DISCUSSION

To be eligible for CIB on the earnings record of a fully or currently insured deceased individual, a claimant must be the individual’s “child.” See Social Security Act (Act) § 202(d); 20 C.F.R. § 404.350(a)(1) (2011). Unless otherwise noted, all subsequent references to the C.F.R. are to the 2011 edition. “Child” includes “the child” of an insured individual. See Act § 216(e); 20 C.F.R. § 404.354. A claimant may show he is “the child” of a deceased individual, within the meaning of section 216(e)(1), under section 216(h)(2)(A) or 216(h)(3)(C) Because we conclude that Claimant can qualify as NH2’s child under § 216(h)(2)(A) of the Act, we do not address § 216(h)(3) here. of the Act. Under section 216(h)(2)(A), a claimant must show he or she would be entitled to a child’s share of the insured’s intestate personal property under the law of the state in which the insured was domiciled at the time of his death. See Act § 216(h)(2)(A); 20 C.F.R. § 404.355(a)(1), (b)(1), (4). According to the information provided, NH2 died while domiciled in Kentucky. Therefore, we look to Kentucky intestacy law to determine whether Claimant is NH2’s child for purposes of section 216(h)(2)(A) of the Act. See Act § 216(h)(2)(A); 20 C.F.R. § 404.355(a)(1), (b)(1), (4).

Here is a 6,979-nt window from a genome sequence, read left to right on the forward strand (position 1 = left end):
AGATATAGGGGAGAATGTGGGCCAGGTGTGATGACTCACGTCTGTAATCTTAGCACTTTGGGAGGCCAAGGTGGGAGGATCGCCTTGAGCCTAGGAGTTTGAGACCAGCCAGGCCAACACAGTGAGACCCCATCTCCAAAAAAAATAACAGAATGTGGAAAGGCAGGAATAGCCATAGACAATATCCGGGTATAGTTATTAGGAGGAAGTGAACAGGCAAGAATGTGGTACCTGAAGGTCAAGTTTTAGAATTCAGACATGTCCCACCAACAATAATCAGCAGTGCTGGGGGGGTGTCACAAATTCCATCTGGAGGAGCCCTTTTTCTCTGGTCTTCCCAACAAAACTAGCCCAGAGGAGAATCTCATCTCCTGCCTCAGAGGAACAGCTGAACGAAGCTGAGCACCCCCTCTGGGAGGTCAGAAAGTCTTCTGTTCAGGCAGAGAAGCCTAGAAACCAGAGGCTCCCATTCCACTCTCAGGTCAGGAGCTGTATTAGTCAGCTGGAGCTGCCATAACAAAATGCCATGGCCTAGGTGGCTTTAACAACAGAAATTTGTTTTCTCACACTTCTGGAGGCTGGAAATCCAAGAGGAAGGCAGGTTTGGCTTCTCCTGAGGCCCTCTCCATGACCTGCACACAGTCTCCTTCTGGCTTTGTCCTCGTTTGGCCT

Under Kentucky law, if NH2 died with kindred, his intestate estate would pass to his kindred beginning with his surviving children. See Ky. Rev. Stat. Ann. §§ 391.010, 391.030 (West 2012); see also Fykes v. Clark, 635 S.W.2d 316, 317 (Ky. 1982) (“When a person dies intestate, both real and personal property shall descend in common to his children or their descendants.”).